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Editor's Blog and Industry Comments

London travel safety campaign could be expanded.

13 December, 2007
London's innovative ÃâÅ"Cabwise" scheme for safely locating your nearest taxi has potential for much wider use to keep revellers safer and drunk drivers off the streets.
They're an easy target for moaners and its true to say they have some failings but I've always been a fan of Transport for London and their innovative approaches to ferrying hordes of residents and tourists around Britain's capital as smoothly and efficiently as possible. With Christmas on its way and late night parties becoming more frequent, safety has been the latest focus for TFL who have come up with a scheme called Cabwise which is a simple and effective use of mobile technology that enables stranded revellers to locate an official taxi within easy reach.

Taxi crime has been on the increase, largely due to the use of unofficial cabs whose drivers sometimes cause harm to their passengers, both male and female. These unofficial operators prefer to work late at night in areas where finding public transport is more difficult and travellers are more desperate to find some way of getting home, a time when common sense doesn't always prevail.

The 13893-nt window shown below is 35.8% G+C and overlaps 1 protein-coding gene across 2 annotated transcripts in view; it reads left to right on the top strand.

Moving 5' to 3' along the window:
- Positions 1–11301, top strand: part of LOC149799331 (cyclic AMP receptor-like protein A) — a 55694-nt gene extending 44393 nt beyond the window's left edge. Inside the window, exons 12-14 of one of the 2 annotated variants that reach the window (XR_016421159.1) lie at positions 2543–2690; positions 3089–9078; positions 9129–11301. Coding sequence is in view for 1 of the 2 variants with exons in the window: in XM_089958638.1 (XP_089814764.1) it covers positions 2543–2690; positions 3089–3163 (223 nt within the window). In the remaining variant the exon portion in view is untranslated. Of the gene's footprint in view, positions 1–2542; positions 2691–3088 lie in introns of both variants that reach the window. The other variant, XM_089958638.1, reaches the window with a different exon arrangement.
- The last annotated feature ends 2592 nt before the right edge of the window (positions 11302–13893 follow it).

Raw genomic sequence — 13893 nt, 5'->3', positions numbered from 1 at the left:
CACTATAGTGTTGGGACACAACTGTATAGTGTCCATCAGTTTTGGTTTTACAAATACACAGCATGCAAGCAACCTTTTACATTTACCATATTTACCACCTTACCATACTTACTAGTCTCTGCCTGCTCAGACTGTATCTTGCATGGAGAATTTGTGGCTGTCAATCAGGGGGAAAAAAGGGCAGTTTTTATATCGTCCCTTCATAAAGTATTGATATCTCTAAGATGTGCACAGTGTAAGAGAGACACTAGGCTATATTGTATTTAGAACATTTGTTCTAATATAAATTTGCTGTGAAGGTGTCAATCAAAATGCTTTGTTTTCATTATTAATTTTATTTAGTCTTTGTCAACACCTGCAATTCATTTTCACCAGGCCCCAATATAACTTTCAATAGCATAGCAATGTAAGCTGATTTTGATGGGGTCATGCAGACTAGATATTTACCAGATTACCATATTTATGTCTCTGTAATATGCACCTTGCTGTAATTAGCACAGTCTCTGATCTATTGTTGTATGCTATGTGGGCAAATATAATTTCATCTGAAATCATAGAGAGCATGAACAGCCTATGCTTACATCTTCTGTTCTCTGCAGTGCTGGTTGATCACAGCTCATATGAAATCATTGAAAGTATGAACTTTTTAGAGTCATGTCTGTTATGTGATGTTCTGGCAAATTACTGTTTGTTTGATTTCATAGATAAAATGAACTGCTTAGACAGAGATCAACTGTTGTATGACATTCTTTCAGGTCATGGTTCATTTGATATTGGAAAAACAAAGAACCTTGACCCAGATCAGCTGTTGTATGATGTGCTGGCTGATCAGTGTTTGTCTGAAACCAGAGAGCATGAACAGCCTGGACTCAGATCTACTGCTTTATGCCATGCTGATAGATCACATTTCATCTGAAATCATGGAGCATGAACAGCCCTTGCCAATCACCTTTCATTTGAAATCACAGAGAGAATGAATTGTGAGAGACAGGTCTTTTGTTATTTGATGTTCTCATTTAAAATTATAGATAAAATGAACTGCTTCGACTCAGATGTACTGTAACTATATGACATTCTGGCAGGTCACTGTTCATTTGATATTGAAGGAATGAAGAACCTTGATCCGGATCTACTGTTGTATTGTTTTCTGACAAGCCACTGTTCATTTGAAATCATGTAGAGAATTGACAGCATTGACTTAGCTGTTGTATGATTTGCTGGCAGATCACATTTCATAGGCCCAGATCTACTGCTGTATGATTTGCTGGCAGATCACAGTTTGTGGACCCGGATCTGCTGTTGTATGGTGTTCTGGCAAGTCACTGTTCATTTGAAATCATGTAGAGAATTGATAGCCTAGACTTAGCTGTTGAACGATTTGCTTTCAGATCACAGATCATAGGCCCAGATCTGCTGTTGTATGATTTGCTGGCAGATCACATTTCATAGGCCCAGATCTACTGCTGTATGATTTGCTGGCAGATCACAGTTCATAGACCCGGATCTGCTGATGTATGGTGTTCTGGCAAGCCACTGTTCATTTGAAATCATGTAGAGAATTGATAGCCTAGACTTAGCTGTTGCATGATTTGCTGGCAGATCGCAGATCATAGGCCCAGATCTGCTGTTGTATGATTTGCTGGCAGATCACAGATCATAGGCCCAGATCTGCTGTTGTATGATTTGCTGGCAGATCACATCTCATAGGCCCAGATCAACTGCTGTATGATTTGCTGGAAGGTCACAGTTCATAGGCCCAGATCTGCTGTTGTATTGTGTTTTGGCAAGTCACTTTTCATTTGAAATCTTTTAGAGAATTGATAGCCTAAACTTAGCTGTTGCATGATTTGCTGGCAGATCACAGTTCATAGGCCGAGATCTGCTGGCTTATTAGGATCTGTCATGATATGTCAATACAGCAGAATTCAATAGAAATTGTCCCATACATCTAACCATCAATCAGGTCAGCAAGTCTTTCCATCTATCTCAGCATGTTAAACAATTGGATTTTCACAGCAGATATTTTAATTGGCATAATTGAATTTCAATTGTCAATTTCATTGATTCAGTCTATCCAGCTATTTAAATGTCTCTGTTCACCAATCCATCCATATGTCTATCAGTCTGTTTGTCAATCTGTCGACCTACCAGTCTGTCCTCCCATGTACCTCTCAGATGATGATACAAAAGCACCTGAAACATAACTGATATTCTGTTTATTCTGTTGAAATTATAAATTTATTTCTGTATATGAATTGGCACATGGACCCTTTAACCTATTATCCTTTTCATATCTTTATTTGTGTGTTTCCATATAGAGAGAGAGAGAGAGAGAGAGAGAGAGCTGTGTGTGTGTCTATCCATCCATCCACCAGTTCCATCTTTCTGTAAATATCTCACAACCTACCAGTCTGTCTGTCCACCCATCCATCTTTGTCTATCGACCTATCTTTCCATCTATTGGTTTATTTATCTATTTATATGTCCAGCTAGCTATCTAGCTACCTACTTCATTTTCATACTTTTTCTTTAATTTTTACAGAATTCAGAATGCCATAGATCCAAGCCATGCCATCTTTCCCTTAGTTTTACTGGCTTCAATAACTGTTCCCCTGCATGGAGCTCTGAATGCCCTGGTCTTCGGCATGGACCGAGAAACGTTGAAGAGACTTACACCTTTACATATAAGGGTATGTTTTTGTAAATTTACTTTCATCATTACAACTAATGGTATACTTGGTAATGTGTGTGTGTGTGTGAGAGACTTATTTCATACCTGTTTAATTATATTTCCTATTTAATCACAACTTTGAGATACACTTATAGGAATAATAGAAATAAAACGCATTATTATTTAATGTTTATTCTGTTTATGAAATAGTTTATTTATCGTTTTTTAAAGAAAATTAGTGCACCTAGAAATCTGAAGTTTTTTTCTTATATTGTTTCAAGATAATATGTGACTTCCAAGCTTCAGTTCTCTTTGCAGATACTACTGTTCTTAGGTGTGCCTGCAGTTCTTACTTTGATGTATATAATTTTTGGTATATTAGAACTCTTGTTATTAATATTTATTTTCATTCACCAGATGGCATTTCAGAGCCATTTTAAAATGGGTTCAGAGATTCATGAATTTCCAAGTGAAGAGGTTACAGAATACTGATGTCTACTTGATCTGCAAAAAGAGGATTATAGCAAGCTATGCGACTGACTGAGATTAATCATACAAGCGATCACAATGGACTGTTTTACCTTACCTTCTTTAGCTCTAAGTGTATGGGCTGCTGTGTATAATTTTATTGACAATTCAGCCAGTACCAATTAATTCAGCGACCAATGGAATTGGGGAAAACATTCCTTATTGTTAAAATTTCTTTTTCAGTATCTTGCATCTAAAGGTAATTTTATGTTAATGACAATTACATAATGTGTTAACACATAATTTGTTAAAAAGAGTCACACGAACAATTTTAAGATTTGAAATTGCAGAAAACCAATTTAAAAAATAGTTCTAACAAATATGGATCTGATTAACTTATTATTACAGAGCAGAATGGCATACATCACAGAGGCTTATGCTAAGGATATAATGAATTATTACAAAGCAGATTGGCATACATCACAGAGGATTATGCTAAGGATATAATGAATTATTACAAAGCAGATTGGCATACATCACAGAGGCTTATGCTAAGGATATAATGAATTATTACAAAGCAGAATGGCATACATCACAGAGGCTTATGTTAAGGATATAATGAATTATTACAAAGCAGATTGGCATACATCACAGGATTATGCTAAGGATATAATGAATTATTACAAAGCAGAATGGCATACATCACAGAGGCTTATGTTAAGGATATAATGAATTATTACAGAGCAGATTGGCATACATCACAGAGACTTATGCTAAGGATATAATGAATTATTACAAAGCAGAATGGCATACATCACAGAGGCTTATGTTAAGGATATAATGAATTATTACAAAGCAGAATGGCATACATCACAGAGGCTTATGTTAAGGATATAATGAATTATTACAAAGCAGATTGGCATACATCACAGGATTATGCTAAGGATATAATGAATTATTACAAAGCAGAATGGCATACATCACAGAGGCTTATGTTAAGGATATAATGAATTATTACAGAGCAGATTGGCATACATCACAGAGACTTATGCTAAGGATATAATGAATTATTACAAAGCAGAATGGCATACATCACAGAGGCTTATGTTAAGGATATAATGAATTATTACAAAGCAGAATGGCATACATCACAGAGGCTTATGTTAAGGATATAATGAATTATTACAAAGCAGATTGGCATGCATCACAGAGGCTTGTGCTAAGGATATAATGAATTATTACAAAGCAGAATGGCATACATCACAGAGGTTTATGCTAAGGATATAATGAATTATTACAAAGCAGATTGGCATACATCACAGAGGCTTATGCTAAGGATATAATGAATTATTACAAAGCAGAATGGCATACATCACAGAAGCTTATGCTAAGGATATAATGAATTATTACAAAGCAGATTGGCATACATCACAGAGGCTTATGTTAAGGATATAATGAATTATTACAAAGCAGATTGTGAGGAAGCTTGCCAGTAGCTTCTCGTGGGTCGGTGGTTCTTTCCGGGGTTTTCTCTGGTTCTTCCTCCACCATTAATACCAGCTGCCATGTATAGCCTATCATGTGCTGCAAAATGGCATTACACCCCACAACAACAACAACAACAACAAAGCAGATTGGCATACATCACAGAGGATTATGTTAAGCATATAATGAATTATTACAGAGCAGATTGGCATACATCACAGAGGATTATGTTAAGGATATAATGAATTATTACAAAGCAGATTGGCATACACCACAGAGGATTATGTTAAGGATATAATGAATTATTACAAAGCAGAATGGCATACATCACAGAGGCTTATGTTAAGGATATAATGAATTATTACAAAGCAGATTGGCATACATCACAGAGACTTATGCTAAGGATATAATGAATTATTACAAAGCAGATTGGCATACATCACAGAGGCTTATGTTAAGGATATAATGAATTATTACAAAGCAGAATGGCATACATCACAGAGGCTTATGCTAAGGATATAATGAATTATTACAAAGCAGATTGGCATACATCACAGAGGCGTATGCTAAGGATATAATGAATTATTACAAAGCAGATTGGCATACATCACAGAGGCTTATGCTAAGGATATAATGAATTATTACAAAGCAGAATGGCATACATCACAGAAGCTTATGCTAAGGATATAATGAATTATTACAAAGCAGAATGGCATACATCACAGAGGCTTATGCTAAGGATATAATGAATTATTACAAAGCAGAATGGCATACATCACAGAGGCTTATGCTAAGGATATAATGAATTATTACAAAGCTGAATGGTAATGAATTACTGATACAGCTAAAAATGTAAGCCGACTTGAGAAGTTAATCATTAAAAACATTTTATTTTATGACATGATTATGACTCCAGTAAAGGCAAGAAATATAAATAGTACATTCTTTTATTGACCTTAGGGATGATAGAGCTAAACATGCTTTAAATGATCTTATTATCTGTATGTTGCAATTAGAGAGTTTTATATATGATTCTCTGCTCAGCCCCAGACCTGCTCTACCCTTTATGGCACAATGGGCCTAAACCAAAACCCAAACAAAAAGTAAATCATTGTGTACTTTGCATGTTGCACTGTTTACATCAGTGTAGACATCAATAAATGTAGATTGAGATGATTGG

TFL's cabwise scheme allows anyone with a mobile phone to send the word "Home" by SMS to 60835. The operator detects the area the text has been sent from and then dispatches a response with the numbers of black cabs and mini-cabs in that area. The service costs 35 pence which is a fraction of the taxi charge and enables the scheme to be self funding with enough subscribers.

The thing I like most about this service is its scalability and there are many areas where taxi availability late at night is patchy and thus difficult. Indeed, in America there are whole communities that aren't served by taxis which you can hail at all. Providing people with a well-publicised SMS taxi location service linked to the location the message is sent from can reduce not only the incidences of passenger assaults in unofficial taxis, but could also reduce the levels of drink driving by people who drive to pubs, cafes and parties because of their fear of not being able to get back home.
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